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Revisiting anti-arsenic programmes

| Updated: November 09, 2019 22:02:26

Revisiting anti-arsenic programmes

Presence of arsenic in almost all regions of the country is no recent find. It is more than two decades ago when arsenic in alarmingly high levels -well above the nationally accepted (50 ppb) limit --was detected in the ground water of 59 of the 64 districts. The frightening effects of consumption and even use of arsenic-contaminated water in household chores warranted both immediate and long-term action. But there was no ready solution for the government to stop the menace from spreading and taking new locations under its clutch.

In recent times, except for occasional media reports, arsenic pollution is not much talked about as though the threats are no more or the problem has been mitigated. But a study by Human Rights Watch sometime ago reveals that the situation now is scarier than it was initially thought to be. Arsenic being a silent killer manifests itself over time in the form of skin lesions, cancer, and cardiovascular and lung diseases. The study says nearly 20 million people are still drinking arsenic-laced water in Bangladesh. Prevalence of the menace has not declined, the study says, although millions of wells were tested and thousands of safe ones having been bored to avert a major health crisis.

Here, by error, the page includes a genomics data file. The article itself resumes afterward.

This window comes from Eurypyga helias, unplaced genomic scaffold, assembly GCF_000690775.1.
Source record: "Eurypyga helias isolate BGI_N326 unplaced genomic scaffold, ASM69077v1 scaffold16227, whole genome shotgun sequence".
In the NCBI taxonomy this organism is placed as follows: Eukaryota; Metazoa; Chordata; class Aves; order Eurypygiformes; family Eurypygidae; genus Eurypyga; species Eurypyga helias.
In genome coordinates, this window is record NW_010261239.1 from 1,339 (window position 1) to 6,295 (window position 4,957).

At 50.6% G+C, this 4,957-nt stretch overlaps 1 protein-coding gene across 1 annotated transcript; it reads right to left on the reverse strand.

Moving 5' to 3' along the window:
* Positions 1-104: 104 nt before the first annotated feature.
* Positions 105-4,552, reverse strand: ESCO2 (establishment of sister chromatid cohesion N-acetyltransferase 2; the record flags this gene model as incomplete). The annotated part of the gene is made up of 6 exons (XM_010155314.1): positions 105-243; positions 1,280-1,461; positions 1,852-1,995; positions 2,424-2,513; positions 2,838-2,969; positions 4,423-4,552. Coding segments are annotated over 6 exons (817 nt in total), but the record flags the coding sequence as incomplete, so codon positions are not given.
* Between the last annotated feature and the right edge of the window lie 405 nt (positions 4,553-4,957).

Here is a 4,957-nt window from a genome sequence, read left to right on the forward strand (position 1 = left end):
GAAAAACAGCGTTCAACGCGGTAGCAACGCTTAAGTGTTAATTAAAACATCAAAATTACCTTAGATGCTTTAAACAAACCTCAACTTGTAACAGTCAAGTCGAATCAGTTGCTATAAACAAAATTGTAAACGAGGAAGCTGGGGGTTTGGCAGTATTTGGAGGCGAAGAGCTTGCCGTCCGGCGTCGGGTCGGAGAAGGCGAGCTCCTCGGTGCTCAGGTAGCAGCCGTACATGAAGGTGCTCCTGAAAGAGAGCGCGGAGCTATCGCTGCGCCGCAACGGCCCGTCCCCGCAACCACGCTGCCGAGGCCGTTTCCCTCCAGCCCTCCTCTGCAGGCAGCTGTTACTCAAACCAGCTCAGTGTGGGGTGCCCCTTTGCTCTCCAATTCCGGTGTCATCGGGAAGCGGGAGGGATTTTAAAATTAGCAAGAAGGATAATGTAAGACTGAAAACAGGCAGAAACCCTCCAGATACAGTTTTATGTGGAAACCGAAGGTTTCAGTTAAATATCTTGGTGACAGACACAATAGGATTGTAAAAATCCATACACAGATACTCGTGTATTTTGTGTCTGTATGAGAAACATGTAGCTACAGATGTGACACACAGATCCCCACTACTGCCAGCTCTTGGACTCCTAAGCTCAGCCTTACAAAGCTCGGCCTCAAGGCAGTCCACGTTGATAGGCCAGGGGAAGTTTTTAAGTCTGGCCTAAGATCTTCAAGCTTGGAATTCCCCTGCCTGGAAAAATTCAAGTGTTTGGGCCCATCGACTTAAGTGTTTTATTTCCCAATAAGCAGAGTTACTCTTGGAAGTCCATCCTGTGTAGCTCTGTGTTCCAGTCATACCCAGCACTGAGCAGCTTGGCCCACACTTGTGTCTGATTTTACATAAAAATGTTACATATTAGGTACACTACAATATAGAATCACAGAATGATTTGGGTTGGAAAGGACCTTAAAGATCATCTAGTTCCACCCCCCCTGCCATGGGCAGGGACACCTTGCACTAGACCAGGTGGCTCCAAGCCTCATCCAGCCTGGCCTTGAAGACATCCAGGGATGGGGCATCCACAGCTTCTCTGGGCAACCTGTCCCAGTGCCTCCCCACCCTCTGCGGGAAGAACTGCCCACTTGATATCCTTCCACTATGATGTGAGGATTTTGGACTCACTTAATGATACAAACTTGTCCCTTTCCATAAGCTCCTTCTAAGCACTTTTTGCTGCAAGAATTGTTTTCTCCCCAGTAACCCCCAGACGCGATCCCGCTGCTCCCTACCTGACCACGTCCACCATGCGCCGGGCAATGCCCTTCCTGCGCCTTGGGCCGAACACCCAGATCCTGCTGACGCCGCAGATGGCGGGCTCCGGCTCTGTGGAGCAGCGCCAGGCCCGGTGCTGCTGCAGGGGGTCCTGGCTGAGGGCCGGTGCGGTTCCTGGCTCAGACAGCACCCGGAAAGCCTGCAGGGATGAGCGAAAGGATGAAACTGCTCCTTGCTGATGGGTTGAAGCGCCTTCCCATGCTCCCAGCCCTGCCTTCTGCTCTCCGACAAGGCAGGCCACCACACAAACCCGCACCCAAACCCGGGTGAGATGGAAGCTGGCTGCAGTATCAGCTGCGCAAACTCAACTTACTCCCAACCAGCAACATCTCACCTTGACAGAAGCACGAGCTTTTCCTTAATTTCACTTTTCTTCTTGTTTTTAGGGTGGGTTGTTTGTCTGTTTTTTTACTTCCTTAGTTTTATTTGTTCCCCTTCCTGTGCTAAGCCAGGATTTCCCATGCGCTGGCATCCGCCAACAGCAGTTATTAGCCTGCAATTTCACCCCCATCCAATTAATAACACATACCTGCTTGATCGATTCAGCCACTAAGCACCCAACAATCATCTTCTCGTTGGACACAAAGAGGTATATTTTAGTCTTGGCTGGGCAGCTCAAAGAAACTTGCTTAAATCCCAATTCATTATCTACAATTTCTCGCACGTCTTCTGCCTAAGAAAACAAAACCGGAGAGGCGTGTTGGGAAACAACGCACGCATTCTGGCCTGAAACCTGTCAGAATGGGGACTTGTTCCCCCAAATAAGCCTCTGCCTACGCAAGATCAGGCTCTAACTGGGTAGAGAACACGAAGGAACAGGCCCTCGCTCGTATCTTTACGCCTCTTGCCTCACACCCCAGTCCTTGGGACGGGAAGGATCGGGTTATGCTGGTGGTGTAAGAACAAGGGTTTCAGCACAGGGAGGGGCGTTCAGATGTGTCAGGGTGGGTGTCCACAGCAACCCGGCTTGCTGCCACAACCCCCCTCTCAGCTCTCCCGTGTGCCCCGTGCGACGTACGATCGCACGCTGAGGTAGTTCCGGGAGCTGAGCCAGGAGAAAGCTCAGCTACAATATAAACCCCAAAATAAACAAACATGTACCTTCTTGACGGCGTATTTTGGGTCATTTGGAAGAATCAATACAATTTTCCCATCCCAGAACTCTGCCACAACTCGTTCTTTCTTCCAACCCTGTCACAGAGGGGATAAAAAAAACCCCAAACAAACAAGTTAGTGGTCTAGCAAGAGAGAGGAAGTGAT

There are conflicting reports regarding the actual state of arsenic contamination in the country. Initially, way back in 2003, there were some well directed moves to ascertain the situation and some precautionary steps were also taken. According to government claims, 5.0 million rural tube wells were tested and painted green or red to indicate their safe or unsafe types respectively. However, how far this action was able to keep people away from drinking or using the unsafe tube wells and whether that helped to mitigate the problem has not been analysed as yet. It is indeed surprising that whatever alertness and mitigation efforts were in place some twenty years ago seem to have dissipated for the most part.

Arsenic is found in water from shallow tube wells across huge swathes of rural Bangladesh. Although deep tube wells can often reach groundwater of better quality, government programmes to install sufficient new wells do not seem to have worked as yet. Researchers say that mass arsenic contamination can be substantially contained by drilling wells deeper than 500 feet. If this be the case, wells and other types of safe water projects to supply water to the worst exposed 20 million people should be provided without delay.

In order that the anti-arsenic drive is carried out meaningfully, it is of high importance that the government revisits its programmes in the light of the achievements and failures. This will help evaluate and monitor the present situation and at the same time reshape and revise, where necessary, programmes to effectively address the problems in vulnerable locations. It is clear from the scope and nature of the problem that actions to mitigate it have to be long-engaging -- a continuous battle to say the least.

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